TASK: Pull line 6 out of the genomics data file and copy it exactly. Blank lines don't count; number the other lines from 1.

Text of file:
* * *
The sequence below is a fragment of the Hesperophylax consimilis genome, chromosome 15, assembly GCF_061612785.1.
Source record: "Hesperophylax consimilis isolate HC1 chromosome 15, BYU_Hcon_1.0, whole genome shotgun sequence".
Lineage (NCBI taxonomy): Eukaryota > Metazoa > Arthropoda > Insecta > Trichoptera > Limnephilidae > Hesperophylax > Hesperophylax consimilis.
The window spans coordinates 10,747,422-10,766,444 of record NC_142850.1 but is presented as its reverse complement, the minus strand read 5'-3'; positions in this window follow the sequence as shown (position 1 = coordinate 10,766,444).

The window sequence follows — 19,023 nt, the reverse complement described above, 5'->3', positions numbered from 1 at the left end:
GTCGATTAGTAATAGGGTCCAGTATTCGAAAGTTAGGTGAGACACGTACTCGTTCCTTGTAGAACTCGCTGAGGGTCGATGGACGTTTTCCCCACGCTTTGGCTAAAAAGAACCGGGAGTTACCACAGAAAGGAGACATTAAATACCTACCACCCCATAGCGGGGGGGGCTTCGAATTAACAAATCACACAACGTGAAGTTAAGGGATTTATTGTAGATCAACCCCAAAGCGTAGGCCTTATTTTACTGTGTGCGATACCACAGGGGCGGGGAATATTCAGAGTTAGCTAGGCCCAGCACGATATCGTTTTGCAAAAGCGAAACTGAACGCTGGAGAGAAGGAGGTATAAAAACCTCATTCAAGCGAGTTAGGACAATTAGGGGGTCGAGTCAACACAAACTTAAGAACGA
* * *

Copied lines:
GTCGATTAGTAATAGGGTCCAGTATTCGAAAGTTAGGTGAGACACGTACTCGTTCCTTGTAGAACTCGCTGAGGGTCGATGGACGTTTTCCCCACGCTTTGGCTAAAAAGAACCGGGAGTTACCACAGAAAGGAGACATTAAATACCTACCACCCCATAGCGGGGGGGGCTTCGAATTAACAAATCACACAACGTGAAGTTAAGGGATTTATTGTAGATCAACCCCAAAGCGTAGGCCTTATTTTACTGTGTGCGATACCACAGGGGCGGGGAATATTCAGAGTTAGCTAGGCCCAGCACGATATCGTTTTGCAAAAGCGAAACTGAACGCTGGAGAGAAGGAGGTATAAAAACCTCATTCAAGCGAGTTAGGACAATTAGGGGGTCGAGTCAACACAAACTTAAGAACGA